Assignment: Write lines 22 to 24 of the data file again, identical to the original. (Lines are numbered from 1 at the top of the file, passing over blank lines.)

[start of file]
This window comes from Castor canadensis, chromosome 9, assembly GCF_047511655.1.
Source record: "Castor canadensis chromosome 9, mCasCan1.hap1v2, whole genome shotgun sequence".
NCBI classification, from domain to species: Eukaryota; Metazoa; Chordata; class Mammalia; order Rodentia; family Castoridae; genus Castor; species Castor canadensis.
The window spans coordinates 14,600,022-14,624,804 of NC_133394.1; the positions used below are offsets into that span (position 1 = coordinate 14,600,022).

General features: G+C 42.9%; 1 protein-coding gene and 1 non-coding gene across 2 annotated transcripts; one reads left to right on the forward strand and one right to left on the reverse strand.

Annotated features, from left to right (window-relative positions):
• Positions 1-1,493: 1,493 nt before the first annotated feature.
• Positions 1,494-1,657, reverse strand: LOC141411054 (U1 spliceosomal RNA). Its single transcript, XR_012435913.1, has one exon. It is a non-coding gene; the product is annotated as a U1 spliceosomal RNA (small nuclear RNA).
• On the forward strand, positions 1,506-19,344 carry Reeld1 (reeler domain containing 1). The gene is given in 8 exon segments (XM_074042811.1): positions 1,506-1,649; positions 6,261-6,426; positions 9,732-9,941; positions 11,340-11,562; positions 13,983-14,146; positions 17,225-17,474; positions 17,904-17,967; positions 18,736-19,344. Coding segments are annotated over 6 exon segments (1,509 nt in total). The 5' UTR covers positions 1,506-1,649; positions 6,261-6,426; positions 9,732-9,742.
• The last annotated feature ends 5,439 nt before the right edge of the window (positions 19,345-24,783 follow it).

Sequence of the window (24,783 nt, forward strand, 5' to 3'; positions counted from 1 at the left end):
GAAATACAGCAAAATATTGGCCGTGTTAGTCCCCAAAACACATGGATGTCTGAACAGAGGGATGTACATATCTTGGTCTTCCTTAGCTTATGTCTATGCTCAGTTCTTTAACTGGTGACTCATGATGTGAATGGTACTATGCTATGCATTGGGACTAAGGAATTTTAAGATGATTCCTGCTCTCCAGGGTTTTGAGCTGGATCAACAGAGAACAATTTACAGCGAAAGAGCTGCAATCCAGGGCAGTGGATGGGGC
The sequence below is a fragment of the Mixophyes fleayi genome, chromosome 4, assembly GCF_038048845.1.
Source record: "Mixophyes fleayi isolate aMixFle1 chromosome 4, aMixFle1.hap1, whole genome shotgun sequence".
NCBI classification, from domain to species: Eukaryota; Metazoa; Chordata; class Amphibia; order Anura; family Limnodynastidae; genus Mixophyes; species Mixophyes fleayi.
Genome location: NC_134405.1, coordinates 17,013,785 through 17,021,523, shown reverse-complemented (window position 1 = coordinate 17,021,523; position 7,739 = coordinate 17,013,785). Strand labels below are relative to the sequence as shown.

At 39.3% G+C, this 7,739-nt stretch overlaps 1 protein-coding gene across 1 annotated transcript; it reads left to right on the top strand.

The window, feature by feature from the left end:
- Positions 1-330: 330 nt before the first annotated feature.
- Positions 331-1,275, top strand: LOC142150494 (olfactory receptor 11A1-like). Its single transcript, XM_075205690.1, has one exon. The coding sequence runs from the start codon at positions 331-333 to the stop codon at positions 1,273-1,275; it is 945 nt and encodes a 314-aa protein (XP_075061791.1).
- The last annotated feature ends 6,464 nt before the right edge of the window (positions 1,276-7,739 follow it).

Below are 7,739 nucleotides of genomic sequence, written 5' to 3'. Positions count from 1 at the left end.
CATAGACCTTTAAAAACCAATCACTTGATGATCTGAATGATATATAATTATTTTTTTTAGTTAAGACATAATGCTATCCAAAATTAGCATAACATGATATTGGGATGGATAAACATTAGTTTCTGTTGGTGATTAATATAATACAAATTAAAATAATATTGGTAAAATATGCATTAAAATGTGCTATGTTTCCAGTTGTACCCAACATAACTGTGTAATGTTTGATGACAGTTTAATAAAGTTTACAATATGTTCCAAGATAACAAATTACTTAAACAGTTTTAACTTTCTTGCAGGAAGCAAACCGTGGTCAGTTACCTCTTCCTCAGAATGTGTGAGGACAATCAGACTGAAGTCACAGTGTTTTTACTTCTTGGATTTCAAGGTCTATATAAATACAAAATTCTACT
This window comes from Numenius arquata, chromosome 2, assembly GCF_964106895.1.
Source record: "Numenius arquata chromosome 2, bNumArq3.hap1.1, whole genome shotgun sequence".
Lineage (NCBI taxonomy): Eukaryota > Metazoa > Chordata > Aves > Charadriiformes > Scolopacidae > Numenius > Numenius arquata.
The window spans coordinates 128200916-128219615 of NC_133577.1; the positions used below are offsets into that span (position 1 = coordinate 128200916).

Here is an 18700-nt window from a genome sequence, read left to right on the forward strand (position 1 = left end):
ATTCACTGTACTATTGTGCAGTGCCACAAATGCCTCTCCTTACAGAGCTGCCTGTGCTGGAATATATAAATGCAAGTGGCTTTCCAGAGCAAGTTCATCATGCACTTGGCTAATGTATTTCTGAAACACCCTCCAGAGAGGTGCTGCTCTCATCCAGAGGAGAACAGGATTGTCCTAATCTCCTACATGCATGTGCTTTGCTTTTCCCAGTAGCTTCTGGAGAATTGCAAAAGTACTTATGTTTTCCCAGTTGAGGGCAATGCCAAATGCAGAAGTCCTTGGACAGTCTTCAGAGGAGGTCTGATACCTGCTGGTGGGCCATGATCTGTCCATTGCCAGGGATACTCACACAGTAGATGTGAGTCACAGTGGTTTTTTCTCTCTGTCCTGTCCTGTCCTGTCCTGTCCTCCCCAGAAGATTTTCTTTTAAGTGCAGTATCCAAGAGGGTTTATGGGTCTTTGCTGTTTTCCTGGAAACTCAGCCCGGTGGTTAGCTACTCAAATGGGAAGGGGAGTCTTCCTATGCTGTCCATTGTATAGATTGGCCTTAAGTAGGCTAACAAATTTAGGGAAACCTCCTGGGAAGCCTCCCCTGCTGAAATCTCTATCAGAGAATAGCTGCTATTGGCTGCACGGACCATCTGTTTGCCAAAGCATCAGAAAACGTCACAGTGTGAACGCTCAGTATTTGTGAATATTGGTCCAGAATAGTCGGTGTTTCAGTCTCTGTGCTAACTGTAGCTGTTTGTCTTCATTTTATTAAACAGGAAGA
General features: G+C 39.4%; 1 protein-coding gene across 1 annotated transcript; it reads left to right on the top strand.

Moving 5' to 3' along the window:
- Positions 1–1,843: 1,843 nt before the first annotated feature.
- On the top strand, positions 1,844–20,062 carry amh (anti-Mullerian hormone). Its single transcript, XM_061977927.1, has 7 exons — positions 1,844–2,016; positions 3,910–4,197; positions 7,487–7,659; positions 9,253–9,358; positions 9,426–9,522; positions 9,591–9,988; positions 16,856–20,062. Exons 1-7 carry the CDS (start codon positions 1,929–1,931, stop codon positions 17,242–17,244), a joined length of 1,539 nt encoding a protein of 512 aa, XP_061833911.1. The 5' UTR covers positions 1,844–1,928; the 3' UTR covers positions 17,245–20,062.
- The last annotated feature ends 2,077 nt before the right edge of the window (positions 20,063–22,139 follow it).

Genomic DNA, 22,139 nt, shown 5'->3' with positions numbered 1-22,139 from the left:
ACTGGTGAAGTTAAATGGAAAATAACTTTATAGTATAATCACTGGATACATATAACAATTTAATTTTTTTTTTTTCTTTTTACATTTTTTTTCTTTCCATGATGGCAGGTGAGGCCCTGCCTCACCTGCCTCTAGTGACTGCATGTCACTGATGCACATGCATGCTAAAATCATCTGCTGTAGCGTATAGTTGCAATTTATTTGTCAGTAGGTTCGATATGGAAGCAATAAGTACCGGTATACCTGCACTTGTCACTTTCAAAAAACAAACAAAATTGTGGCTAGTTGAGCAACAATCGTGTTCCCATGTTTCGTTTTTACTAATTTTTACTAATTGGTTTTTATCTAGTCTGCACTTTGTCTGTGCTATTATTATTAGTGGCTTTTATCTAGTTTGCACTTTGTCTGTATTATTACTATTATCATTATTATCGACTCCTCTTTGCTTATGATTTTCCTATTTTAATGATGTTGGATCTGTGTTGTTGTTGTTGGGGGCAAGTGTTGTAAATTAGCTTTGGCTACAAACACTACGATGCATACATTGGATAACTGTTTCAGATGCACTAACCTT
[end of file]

Below are 7,739 nucleotides of genomic sequence, written 5' to 3'. Positions count from 1 at the left end.
CATAGACCTTTAAAAACCAATCACTTGATGATCTGAATGATATATAATTATTTTTTTTAGTTAAGACATAATGCTATCCAAAATTAGCATAACATGATATTGGGATGGATAAACATTAGTTTCTGTTGGTGATTAATATAATACAAATTAAAATAATATTGGTAAAATATGCATTAAAATGTGCTATGTTTCCAGTTGTACCCAACATAACTGTGTAATGTTTGATGACAGTTTAATAAAGTTTACAATATGTTCCAAGATAACAAATTACTTAAACAGTTTTAACTTTCTTGCAGGAAGCAAACCGTGGTCAGTTACCTCTTCCTCAGAATGTGTGAGGACAATCAGACTGAAGTCACAGTGTTTTTACTTCTTGGATTTCAAGGTCTATATAAATACAAAATTCTACT
This window comes from Numenius arquata, chromosome 2, assembly GCF_964106895.1.